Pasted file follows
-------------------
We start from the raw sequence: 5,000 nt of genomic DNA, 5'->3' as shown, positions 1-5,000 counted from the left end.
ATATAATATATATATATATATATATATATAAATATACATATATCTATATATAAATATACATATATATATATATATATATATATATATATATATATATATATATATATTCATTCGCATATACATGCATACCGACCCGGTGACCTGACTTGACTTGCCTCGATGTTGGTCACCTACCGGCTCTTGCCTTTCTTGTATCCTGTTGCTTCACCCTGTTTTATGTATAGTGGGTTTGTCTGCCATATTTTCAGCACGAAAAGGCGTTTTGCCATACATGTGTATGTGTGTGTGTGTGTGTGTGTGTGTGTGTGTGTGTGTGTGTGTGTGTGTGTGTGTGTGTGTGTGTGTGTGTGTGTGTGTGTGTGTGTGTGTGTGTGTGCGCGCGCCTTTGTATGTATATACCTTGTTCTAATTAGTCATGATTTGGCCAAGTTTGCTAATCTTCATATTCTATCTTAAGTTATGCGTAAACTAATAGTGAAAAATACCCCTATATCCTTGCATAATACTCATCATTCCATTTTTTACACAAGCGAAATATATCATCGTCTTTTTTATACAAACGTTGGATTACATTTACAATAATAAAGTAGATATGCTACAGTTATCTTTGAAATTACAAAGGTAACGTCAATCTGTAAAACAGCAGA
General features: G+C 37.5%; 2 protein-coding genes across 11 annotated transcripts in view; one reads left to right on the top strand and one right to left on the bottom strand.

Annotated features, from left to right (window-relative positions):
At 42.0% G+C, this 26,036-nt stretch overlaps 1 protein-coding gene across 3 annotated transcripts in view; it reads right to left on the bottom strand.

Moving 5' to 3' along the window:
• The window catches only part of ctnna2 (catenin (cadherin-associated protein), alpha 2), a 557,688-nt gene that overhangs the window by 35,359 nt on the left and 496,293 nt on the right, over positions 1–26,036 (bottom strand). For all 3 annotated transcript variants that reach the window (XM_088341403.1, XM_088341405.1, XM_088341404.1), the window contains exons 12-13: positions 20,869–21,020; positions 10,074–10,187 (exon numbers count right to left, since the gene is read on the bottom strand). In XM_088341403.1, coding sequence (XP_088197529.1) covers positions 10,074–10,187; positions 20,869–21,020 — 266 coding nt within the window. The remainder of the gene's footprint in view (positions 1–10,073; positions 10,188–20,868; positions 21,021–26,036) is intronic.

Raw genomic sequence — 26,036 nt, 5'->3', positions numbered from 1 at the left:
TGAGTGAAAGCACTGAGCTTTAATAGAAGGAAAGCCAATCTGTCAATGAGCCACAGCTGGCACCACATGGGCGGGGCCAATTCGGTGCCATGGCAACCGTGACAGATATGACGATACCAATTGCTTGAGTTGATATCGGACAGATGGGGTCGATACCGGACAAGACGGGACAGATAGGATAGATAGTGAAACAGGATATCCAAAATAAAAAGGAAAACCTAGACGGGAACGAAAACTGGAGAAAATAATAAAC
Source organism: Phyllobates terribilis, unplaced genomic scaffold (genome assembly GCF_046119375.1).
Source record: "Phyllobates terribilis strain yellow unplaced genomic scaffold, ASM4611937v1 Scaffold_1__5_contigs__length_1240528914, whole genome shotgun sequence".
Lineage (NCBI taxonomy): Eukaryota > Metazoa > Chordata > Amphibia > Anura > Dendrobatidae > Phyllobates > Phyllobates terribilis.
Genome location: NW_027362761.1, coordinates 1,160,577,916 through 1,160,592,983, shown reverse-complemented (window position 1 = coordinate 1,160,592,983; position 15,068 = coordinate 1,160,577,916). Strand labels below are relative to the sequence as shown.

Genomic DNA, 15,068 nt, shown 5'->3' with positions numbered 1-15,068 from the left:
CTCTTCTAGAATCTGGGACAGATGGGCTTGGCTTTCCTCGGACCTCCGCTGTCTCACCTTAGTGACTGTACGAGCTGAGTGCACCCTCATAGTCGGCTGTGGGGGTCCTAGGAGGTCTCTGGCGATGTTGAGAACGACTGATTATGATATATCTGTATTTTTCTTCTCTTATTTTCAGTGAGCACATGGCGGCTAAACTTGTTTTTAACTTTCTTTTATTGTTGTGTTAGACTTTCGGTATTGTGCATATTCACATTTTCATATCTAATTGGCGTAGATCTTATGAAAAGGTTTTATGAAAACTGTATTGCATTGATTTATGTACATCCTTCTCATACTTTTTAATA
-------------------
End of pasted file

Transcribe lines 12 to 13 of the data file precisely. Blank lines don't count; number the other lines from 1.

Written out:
Lineage (NCBI taxonomy): Eukaryota > Metazoa > Chordata > Amphibia > Anura > Dendrobatidae > Phyllobates > Phyllobates terribilis.
Genome location: NW_027362761.1, coordinates 1,160,577,916 through 1,160,592,983, shown reverse-complemented (window position 1 = coordinate 1,160,592,983; position 15,068 = coordinate 1,160,577,916). Strand labels below are relative to the sequence as shown.